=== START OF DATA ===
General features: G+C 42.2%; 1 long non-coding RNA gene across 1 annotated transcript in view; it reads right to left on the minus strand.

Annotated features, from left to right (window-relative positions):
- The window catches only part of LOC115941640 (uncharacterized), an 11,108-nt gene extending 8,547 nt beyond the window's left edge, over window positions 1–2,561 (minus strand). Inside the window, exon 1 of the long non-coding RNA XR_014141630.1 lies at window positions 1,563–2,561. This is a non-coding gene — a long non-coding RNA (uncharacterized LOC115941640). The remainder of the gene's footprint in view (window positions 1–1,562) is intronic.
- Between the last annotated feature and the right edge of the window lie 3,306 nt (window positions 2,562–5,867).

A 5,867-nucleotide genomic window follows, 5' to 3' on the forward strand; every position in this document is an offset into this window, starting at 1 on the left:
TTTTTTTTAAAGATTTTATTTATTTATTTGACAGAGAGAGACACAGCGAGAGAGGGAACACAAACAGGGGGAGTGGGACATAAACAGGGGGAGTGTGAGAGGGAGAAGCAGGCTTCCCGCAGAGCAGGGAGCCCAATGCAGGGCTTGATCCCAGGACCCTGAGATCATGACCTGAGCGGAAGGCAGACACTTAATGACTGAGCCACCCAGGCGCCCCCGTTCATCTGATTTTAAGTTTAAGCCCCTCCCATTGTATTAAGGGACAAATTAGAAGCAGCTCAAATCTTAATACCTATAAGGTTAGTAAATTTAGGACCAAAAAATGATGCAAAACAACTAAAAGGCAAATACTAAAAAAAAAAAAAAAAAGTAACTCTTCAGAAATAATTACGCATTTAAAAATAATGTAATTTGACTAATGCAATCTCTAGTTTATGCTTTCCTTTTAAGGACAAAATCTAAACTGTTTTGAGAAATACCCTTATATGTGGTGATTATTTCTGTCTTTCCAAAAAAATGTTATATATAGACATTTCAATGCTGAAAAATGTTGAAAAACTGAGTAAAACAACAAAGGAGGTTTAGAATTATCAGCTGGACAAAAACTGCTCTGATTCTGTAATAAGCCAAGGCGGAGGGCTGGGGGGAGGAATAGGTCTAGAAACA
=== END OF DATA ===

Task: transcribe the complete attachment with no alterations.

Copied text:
General features: G+C 42.2%; 1 long non-coding RNA gene across 1 annotated transcript in view; it reads right to left on the minus strand.

Annotated features, from left to right (window-relative positions):
- The window catches only part of LOC115941640 (uncharacterized), an 11,108-nt gene extending 8,547 nt beyond the window's left edge, over window positions 1–2,561 (minus strand). Inside the window, exon 1 of the long non-coding RNA XR_014141630.1 lies at window positions 1,563–2,561. This is a non-coding gene — a long non-coding RNA (uncharacterized LOC115941640). The remainder of the gene's footprint in view (window positions 1–1,562) is intronic.
- Between the last annotated feature and the right edge of the window lie 3,306 nt (window positions 2,562–5,867).

A 5,867-nucleotide genomic window follows, 5' to 3' on the forward strand; every position in this document is an offset into this window, starting at 1 on the left:
TTTTTTTTAAAGATTTTATTTATTTATTTGACAGAGAGAGACACAGCGAGAGAGGGAACACAAACAGGGGGAGTGGGACATAAACAGGGGGAGTGTGAGAGGGAGAAGCAGGCTTCCCGCAGAGCAGGGAGCCCAATGCAGGGCTTGATCCCAGGACCCTGAGATCATGACCTGAGCGGAAGGCAGACACTTAATGACTGAGCCACCCAGGCGCCCCCGTTCATCTGATTTTAAGTTTAAGCCCCTCCCATTGTATTAAGGGACAAATTAGAAGCAGCTCAAATCTTAATACCTATAAGGTTAGTAAATTTAGGACCAAAAAATGATGCAAAACAACTAAAAGGCAAATACTAAAAAAAAAAAAAAAAAGTAACTCTTCAGAAATAATTACGCATTTAAAAATAATGTAATTTGACTAATGCAATCTCTAGTTTATGCTTTCCTTTTAAGGACAAAATCTAAACTGTTTTGAGAAATACCCTTATATGTGGTGATTATTTCTGTCTTTCCAAAAAAATGTTATATATAGACATTTCAATGCTGAAAAATGTTGAAAAACTGAGTAAAACAACAAAGGAGGTTTAGAATTATCAGCTGGACAAAAACTGCTCTGATTCTGTAATAAGCCAAGGCGGAGGGCTGGGGGGAGGAATAGGTCTAGAAACA